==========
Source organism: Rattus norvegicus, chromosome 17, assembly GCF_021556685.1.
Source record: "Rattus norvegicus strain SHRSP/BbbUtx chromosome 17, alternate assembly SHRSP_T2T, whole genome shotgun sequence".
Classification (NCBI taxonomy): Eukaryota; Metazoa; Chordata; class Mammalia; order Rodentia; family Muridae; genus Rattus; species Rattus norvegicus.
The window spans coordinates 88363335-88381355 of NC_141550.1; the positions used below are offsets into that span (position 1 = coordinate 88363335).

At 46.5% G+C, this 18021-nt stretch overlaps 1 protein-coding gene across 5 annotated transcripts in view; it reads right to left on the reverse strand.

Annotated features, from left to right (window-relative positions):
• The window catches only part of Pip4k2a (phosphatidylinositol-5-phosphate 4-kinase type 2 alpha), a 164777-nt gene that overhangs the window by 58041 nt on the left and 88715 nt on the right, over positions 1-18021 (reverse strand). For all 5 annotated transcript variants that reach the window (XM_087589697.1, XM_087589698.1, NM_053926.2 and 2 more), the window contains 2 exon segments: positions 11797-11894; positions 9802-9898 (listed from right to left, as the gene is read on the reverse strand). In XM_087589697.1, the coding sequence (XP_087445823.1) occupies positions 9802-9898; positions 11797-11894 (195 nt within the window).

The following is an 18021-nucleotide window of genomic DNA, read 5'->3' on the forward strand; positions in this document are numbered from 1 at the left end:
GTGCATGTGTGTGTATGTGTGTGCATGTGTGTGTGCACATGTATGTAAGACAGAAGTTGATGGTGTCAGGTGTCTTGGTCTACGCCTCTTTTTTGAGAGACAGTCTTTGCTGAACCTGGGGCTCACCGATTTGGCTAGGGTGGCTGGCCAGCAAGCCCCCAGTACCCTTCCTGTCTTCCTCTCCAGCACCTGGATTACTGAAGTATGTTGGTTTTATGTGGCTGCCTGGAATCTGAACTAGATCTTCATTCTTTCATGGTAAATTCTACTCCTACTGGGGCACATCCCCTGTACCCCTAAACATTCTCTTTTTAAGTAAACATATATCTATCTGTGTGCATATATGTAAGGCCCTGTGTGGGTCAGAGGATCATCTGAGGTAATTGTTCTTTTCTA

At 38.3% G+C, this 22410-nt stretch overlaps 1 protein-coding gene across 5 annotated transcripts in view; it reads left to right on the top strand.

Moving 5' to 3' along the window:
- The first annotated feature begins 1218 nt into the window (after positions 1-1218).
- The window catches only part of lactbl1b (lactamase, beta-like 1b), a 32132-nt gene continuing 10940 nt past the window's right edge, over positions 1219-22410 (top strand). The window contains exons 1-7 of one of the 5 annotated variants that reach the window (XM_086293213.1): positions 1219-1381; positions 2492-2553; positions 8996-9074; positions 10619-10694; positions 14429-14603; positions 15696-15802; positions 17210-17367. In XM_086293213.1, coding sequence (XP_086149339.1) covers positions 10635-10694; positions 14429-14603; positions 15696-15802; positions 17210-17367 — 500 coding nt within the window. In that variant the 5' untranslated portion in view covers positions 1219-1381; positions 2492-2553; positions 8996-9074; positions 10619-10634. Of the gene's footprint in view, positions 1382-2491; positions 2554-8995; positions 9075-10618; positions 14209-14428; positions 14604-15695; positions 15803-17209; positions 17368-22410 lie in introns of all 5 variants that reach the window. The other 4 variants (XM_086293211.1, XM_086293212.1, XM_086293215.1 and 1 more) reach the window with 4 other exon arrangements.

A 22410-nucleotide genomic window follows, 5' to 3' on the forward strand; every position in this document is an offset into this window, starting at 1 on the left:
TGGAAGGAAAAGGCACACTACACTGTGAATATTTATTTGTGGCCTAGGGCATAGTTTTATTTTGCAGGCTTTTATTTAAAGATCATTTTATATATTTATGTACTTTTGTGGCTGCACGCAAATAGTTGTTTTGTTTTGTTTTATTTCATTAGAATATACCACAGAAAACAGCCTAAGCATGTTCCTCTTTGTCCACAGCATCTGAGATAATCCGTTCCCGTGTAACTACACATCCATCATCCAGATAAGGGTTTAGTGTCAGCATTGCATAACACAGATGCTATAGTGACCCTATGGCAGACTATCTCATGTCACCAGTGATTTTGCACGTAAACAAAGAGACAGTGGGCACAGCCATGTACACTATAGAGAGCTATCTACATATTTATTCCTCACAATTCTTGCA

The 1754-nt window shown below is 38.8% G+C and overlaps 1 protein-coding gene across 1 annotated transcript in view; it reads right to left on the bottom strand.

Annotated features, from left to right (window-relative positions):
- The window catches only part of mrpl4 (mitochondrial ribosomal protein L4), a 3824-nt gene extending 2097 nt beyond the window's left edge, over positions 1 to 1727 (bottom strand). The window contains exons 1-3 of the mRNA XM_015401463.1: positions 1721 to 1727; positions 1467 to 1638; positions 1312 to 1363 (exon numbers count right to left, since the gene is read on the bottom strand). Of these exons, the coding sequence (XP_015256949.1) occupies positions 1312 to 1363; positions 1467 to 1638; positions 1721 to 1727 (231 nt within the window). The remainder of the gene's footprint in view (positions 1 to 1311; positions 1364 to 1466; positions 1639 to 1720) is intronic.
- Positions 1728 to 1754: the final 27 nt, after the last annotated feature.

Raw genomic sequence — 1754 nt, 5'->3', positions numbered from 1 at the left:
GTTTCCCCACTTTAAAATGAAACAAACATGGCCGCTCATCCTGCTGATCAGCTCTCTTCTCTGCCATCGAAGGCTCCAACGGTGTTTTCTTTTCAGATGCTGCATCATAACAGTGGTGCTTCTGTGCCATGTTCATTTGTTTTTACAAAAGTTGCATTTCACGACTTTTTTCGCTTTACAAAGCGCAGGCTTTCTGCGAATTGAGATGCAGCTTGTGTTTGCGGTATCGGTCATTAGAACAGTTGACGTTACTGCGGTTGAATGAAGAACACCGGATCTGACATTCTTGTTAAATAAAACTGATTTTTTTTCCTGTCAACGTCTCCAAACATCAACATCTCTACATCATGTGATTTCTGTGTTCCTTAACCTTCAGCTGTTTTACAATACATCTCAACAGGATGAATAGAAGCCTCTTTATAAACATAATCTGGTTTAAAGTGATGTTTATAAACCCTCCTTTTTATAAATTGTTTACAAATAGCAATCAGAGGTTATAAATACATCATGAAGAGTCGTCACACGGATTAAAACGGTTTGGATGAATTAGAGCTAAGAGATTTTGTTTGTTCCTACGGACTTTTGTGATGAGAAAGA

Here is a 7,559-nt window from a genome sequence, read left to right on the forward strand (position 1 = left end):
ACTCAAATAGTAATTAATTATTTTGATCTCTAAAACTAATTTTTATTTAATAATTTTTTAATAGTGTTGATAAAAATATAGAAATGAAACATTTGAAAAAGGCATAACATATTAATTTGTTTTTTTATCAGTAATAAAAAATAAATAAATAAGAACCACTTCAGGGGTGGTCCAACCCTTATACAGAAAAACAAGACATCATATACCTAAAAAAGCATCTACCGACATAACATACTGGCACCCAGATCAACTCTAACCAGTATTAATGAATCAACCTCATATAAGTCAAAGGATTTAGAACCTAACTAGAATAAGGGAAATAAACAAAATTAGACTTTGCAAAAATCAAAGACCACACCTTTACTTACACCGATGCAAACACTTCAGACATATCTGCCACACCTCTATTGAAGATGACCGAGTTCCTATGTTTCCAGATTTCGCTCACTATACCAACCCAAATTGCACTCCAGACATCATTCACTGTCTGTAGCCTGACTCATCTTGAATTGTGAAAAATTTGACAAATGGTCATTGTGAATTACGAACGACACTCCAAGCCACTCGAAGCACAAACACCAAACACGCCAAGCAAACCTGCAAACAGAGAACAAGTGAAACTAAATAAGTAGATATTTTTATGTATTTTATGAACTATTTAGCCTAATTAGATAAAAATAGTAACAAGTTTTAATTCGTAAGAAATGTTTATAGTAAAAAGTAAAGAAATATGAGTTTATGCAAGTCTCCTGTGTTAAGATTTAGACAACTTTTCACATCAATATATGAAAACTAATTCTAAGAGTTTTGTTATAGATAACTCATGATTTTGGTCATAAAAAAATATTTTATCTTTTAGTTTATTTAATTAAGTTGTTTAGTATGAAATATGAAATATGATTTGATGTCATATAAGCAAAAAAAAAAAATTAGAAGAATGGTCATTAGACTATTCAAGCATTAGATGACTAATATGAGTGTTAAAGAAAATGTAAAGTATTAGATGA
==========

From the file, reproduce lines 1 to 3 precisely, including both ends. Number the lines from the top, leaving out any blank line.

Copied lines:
Source organism: Rattus norvegicus, chromosome 17, assembly GCF_021556685.1.
Source record: "Rattus norvegicus strain SHRSP/BbbUtx chromosome 17, alternate assembly SHRSP_T2T, whole genome shotgun sequence".
Classification (NCBI taxonomy): Eukaryota; Metazoa; Chordata; class Mammalia; order Rodentia; family Muridae; genus Rattus; species Rattus norvegicus.